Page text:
Can you print with rubber?
The answer is simple: no. Rubber is a kind of gummy material that’s hot-pressed into a mold in which it will cool down and vulcanize. When rubber vulcanizes, it becomes solid and holds its shape. However, rubber will never become fluid again after vulcanizing. When re-heating rubber, it will burn. For 3D printing you require a material that becomes fluid controllably. This is not possible with rubber, so rubber isn’t suitable for printing.
What is possible?
Synthetic materials such as Thermoplastic elastomers (TPE’S) are good substitutes for rubber. TPE’s are suitable for printing. TPU filament is such TPE, it has the same flexibility as rubber but it will melt at 60°C. Rubber is an organic material: the properties of rubber cannot be affected. However, with TPU we’re able to determine for instance the hardness, the heat resistance and abrasion. We’re imitating the organic material, but we make sure to get the desired and most optimal properties.
TPE’s, including TPU, are used for various applications in the industry. You can think of shoe soles, but also industrial applications such as sealing rings are a good example.
Check the video below for an example we made with TPU (flex) filament during the Olympics in 2016:[Dutch]
What should I take into account when printing with TPU?
Printing with TPU is difficult. Therefore it is necessary to practice first with PLA before printing with TPU. TPU needs more time to melt and flow. If you print too fast, the material will collapse. Therefore it’s important to reduce the printing speed. Also, the kind of printer you use is relevant for printing TPU. In case the drive motor is located on the back of the printer, the material is pushed through the entire extruder to eventually melt in the print head. When using printers with a direct drive, where the motor is located in the print head, the filament doesn’t need to be pushed through the entire extruder. It only has to bridge a small distance, until it is melted. Imagine you push an elastic through a tube, the elastic will accumulate: the greater the distance, the more difficult it becomes. If the drive motor is located in the print head, the filament has to bridge a smaller distance. Thus, you need a printer with a direct drive to print well with TPU filament.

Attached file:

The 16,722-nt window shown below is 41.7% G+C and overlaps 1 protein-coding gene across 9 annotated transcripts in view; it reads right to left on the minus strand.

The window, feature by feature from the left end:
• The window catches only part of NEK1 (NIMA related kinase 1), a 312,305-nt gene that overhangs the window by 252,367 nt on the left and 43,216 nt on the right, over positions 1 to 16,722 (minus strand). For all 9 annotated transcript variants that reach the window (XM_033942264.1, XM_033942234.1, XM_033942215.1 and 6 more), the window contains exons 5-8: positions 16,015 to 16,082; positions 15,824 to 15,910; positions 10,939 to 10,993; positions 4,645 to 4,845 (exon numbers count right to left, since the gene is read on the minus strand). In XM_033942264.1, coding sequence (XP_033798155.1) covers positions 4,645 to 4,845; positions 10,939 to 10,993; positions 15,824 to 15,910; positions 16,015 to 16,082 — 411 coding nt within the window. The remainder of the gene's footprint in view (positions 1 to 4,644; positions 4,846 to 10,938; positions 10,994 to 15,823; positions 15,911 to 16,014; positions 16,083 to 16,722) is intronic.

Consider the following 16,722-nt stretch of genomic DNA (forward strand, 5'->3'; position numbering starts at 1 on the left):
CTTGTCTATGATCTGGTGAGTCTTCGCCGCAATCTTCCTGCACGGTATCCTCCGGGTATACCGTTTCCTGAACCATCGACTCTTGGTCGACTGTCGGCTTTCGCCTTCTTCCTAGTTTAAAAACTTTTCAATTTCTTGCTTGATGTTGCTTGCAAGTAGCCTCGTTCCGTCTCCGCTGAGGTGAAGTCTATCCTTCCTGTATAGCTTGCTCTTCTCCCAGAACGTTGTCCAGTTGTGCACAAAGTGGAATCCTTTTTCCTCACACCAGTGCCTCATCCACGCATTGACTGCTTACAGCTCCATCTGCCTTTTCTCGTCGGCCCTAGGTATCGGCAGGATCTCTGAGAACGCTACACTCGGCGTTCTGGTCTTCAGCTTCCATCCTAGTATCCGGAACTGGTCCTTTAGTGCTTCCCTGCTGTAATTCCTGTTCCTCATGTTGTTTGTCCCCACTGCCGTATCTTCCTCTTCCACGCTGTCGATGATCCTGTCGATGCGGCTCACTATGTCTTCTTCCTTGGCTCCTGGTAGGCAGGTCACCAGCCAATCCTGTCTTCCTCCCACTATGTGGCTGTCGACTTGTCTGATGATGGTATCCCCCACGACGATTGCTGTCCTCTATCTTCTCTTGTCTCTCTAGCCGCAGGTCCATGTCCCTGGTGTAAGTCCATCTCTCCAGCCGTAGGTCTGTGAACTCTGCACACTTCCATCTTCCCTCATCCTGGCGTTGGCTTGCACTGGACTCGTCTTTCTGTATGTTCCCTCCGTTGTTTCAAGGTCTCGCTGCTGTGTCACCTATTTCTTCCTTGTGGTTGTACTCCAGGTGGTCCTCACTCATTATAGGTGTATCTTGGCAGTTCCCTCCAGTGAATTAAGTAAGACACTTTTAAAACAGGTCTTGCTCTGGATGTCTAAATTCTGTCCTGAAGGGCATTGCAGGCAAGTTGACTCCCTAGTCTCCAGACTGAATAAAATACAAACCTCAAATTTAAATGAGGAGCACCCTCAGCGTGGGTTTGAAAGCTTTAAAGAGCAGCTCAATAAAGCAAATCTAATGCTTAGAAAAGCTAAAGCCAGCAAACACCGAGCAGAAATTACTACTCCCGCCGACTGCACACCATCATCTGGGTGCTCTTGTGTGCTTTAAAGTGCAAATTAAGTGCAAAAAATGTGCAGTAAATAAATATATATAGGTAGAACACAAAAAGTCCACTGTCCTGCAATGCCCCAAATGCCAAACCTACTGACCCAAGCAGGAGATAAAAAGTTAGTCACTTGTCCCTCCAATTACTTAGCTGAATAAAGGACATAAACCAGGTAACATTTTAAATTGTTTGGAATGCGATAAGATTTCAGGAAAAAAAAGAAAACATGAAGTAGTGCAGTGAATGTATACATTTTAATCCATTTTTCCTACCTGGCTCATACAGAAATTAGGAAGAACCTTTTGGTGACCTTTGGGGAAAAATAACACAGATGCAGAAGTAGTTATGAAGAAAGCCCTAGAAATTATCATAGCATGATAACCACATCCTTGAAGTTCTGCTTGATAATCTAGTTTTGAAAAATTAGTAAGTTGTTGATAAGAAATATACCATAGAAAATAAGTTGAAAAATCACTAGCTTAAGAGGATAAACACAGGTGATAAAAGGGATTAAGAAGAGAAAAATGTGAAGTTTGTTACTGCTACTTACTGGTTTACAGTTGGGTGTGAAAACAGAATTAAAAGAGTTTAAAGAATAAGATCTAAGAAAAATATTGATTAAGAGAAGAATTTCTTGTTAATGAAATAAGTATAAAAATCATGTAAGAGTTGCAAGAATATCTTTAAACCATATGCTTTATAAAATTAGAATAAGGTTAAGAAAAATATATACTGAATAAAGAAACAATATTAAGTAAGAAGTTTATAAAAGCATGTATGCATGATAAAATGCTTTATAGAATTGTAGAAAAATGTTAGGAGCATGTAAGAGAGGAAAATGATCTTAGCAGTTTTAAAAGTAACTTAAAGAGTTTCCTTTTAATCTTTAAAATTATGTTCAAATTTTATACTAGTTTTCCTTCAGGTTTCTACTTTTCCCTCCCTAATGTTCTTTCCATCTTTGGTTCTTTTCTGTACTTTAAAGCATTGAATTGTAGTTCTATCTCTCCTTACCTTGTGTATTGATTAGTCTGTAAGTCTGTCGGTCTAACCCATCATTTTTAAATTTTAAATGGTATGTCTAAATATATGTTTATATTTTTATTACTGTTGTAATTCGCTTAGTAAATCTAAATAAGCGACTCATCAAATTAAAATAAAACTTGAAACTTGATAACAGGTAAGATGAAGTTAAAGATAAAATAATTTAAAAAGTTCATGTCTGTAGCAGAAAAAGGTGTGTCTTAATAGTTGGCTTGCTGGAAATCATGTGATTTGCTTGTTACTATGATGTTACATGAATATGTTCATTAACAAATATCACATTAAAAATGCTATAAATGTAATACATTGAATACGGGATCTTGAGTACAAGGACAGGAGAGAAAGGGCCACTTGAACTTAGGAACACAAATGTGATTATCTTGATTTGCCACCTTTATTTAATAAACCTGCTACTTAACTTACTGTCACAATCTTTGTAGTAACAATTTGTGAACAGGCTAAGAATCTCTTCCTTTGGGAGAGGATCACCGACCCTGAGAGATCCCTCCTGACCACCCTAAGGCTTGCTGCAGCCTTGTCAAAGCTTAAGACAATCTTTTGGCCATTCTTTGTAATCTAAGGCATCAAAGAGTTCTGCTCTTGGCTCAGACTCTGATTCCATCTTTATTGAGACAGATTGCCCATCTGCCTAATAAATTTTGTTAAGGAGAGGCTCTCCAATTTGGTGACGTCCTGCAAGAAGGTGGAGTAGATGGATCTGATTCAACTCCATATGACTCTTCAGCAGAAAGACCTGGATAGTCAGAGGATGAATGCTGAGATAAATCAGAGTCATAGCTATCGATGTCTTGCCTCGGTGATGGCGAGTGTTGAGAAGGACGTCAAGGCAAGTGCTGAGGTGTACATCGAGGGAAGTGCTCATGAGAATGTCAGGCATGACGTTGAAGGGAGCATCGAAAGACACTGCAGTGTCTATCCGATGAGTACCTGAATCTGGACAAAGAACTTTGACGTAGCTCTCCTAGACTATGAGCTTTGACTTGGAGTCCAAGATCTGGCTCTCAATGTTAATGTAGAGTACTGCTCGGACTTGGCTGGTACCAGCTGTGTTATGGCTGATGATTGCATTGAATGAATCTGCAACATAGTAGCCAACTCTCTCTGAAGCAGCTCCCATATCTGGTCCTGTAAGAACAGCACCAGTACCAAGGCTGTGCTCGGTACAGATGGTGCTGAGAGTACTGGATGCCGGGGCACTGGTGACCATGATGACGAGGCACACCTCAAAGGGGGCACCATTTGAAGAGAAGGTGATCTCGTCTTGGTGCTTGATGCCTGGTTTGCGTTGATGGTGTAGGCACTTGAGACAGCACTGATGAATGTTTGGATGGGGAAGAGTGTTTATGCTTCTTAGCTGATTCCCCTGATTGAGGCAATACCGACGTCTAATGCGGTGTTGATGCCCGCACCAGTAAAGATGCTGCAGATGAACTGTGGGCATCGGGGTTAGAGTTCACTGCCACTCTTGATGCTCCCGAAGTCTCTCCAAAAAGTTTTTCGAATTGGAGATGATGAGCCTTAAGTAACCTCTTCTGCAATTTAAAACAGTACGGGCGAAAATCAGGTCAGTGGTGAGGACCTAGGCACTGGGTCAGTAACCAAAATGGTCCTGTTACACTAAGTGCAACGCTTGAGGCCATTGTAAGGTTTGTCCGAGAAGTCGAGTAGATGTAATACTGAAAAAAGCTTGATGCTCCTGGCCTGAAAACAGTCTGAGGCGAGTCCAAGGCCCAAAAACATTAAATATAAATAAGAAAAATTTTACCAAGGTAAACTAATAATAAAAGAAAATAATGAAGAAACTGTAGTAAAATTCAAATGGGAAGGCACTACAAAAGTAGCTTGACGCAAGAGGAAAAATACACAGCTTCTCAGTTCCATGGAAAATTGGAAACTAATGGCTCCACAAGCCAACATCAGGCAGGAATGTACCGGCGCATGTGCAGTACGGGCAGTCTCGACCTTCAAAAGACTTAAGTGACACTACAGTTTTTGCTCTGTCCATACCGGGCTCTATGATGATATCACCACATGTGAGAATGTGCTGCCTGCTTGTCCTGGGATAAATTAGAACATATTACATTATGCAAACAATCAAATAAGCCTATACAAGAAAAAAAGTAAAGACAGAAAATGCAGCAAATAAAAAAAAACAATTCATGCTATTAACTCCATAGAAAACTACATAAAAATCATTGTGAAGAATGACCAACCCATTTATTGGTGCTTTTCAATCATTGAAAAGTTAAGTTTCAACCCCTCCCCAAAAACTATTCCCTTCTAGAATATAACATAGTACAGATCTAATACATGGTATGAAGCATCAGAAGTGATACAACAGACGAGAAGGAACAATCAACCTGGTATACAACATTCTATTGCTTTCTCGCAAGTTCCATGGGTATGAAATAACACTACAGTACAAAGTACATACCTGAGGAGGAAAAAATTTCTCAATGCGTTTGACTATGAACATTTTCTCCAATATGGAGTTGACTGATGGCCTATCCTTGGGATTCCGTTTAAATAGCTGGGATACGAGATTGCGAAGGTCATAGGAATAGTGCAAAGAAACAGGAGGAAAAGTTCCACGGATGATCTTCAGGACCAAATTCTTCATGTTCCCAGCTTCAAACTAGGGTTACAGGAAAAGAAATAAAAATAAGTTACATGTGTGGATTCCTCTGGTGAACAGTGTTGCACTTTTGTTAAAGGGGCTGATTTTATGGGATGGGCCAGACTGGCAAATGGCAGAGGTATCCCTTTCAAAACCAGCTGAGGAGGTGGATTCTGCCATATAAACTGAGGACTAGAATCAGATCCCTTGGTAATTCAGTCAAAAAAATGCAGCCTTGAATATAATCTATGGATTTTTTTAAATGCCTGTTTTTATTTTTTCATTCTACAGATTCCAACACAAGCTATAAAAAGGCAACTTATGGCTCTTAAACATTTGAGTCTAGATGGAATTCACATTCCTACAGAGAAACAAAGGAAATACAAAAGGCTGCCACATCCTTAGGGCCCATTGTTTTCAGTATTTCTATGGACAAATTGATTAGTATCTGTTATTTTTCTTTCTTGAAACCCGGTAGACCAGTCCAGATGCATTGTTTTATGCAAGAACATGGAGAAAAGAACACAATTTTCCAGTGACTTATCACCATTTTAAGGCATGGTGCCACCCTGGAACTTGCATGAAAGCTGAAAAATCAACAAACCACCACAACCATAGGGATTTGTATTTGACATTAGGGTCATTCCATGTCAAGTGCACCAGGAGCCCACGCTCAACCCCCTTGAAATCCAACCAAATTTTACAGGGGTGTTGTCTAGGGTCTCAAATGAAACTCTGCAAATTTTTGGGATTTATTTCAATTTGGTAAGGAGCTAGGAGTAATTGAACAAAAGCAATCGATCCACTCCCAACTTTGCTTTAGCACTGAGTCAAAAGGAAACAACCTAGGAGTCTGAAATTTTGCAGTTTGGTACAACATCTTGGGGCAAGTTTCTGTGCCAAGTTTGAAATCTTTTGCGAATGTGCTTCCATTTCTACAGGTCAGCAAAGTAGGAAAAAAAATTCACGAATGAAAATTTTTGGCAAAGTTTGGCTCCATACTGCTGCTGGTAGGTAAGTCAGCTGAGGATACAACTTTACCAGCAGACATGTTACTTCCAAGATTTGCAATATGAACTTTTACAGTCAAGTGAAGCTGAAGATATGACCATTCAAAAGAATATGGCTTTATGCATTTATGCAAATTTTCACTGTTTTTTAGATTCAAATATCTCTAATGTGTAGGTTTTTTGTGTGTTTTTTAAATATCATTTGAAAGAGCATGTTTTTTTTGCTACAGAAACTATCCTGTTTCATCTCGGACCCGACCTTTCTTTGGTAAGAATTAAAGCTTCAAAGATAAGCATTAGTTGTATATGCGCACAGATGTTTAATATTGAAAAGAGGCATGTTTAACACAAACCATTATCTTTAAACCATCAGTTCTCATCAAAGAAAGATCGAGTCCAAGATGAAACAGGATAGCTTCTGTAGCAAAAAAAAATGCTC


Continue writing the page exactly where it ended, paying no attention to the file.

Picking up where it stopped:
How to influence the flexibility?
Several TPE’s are available: ones that are really rigid and others really elastic. However, the elasticity of the final product is not only affected by the used filament. The printing technique also has influence on the elasticity. The thinner you print, the more elastic your product becomes. For example: printing a honeycomb structure creates thin layers with air between them. In this way you can determine which part is more flexible than the other. Thanks to the printing technique you can reach different levels of flexibility. When rubber is vulicanized, the end product is always solid. Thus it isn’t possible to play with the elasticity of rubber.
Can I combine support material with TPU?
When using support material, you should pay attention to the print and bed temperature. These have to be about the same as the temperature of the used filament. PVA requires approximately the same temperature as TPU and therefore PVA is the best option to combine with this filament. Besides support material, is it possible to combine TPU with another material? Yes, but in this case both should also have the same print and bed temperature. ABS requires a higher temperature than TPU. Therefore this wouldn’t be a good combination, because the TPU filament will melt on the print bed. Also, when printing with two materials, we advise to let the parts fit mechanically together. In this way the parts remain attached to each other, even if the print adhesion doesn’t stick together. More about printing with support material you will read here.
Would you like to print flexible 3D models?
Our dddrop EVO Twin 3D printer features a direct drive, so it’s suitable for printing TPU. Furthermore, for optimum print quality, we offer our own dddrop TPU filament. In case you have any questions, please feel free to contact us: firstname.lastname@example.org. We would love to help you.